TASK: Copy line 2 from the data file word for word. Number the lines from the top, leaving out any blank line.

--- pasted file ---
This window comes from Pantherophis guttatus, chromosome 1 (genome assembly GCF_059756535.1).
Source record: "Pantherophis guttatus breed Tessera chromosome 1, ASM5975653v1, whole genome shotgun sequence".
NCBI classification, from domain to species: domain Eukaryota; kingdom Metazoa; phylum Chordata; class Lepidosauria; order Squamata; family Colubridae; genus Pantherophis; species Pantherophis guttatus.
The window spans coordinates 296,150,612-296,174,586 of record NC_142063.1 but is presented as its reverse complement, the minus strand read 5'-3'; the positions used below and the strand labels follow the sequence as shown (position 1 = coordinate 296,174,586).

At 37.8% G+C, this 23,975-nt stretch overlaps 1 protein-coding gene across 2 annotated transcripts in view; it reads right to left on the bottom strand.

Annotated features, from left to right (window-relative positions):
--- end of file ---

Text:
Source record: "Pantherophis guttatus breed Tessera chromosome 1, ASM5975653v1, whole genome shotgun sequence".